**The Problem with Word Problems**

Word problems are hard. Word problems are confusing. Kids hate word problems.

Why?

A student’s first experience with word problems is often overwhelming. They are used to seeing straightforward problems such as “3 + 8 = ?” or “121 ÷ 11 = ?”. Then we throw long-winded sentences at them and ask them to make equations from them. No wonder kids hate them!

What can you do?

**Start Early**

It is best to introduce math words and word problems at a young age. And there should be a smooth transition from simple equations to multi-step word problems.

As soon as you begin asking your child to add two numbers, get in the habit of writing down and saying out loud both the numerical expression, e.g. “2 + 2 = ?”, and the verbal equivalent, e.g., “What is two plus two?”. It is very important to *write and say the words*, then have your child repeat them. Use the same approach as you transition to subtraction, multiplication, and division.

In doing this, you are training his brain to be as comfortable with math words as it is with numbers. Then when he encounters his first word problems as part of his regular school work, he will understand the meaning of the statements, and it’ll be much easier for him to solve them. And since he has never developed a fear of word problems, he’ll have no issues with learning increasingly complex solution processes as he progresses through school.

He will be comfortable with word problems, and it will show in his math grades.

**It’s Not Too Late**

But what if your child is already afraid of word problems? Not to worry. It will take a little time and effort, but you can help him get past this barrier.

Start by stepping backwards. Choose numerical problems that your child finds easy, and write one or more verbal equivalents next to them on a whiteboard. The more variations you come up with, the better. (I’ve included a section at the end of this post to help you with the most common keywords associated with the four basic operations.)

Here are a couple of examples:

- 8 x 6 = ? What is 8 times 6? What do I get if I multiply 8 times 6? What is the total if I have 8 groups with 6 things in each group?

- 50 ÷ 5 = ? What is 50 divided by 5? What is the result if I divide 50 by 5? If I divide 50 things into 5 equal groups, how many things are in each group?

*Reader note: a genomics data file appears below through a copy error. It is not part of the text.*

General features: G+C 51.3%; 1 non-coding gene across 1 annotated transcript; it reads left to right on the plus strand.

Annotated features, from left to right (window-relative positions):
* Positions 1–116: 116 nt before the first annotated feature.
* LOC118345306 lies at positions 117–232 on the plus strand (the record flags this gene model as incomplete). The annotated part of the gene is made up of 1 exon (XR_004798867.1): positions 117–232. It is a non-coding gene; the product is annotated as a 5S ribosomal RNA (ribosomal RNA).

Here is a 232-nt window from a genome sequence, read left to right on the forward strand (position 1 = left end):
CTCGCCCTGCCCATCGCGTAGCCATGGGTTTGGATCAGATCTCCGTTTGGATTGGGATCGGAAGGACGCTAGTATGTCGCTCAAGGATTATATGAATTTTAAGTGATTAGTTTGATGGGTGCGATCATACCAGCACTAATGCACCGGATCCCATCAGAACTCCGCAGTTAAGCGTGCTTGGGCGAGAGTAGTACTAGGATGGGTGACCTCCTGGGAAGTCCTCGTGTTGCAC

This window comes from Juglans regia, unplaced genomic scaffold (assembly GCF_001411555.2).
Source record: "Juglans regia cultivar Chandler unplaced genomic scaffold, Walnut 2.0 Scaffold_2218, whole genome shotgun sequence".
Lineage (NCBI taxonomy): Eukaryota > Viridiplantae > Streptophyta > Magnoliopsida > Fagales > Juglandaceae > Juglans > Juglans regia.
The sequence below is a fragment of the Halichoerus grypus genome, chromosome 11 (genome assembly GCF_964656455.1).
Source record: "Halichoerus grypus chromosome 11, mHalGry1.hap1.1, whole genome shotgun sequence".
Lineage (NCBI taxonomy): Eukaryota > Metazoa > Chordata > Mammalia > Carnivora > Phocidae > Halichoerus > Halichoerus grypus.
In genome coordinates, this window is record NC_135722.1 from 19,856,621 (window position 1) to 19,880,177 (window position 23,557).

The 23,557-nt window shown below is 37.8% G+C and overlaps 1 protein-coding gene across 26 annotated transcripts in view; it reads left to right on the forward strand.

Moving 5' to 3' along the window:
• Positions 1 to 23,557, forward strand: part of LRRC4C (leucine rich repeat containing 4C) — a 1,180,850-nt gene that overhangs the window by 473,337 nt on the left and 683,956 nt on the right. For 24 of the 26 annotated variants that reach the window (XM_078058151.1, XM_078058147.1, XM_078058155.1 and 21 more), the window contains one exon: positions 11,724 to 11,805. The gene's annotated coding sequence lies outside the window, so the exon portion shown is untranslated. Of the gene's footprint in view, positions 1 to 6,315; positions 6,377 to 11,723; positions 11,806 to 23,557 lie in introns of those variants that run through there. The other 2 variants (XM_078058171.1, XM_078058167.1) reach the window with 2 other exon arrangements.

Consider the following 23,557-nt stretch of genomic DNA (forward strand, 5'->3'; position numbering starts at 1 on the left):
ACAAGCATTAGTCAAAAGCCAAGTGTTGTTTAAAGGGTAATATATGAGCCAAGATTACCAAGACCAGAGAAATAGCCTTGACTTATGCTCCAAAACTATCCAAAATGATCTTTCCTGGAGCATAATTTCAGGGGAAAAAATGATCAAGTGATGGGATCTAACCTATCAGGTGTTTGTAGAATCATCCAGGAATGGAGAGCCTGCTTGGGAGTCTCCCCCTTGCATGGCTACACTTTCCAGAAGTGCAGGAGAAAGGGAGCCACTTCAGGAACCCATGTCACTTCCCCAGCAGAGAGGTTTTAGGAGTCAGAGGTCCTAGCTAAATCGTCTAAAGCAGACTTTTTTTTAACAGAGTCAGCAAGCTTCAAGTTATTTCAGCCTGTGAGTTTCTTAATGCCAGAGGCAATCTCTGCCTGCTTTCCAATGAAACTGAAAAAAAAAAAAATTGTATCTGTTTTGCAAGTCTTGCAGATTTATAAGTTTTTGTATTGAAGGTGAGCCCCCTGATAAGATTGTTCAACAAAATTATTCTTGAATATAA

Next, begin asking your child to come up with the questions.

When he is comfortable with that, start making up simple word problems to go along with some of the examples you’ve been using, like this:

- 8 x 6 = ? Mary’s mom buys eggs in half-dozen cartons. If she purchased 8 cartons, how many eggs did she buy?

- 50 ÷ 5 = ? Tom has 50 toy race cars. He wants to share them with his four best friends so that everyone has the same number of cars. How many cars will each of the 5 boys have?

Finally, begin asking your child to make up his own word problems to go with numerical and verbal expressions. After he creates his first word problem, he’ll start to see that they are nothing to be afraid of.

By following this process, you are building on your child’s knowledge and approaching word problems from a comfortable place, rather than jumping into strings of sentences that look complex and confusing. Just take it a step at a time, and you’ll get there.

**Common Math Words**

Word problems use a variety of terms for the four basic operations. I’ve listed some of the most common terms below.

Addition Words: add, plus, sum, combine, all together, increase by, total, gain, raise

Subtraction Words: subtract, difference, minus, take away, fewer, less, (are) left, remain, how much more, how many fewer, words ending in “er” such as “How much tallER is Cathy than Karen?”

Multiplication Words: multiply, times, product, double, triple

Division Words: divide, quotient, shared evenly, half, group

You will encounter other words, too. But these are the most commonly used terms for elementary school students.

**Don’t Forget to Make It Fun!**

While you’re writing, or asking your child to write, equations and sentences on the whiteboard, don’t forget to draw pictures to go along with the problems. And definitely throw in a smiley face every now and then.

A little fun and encouragement will go a long way in your efforts to help your child become comfortable with word problems.

## 1 Trackback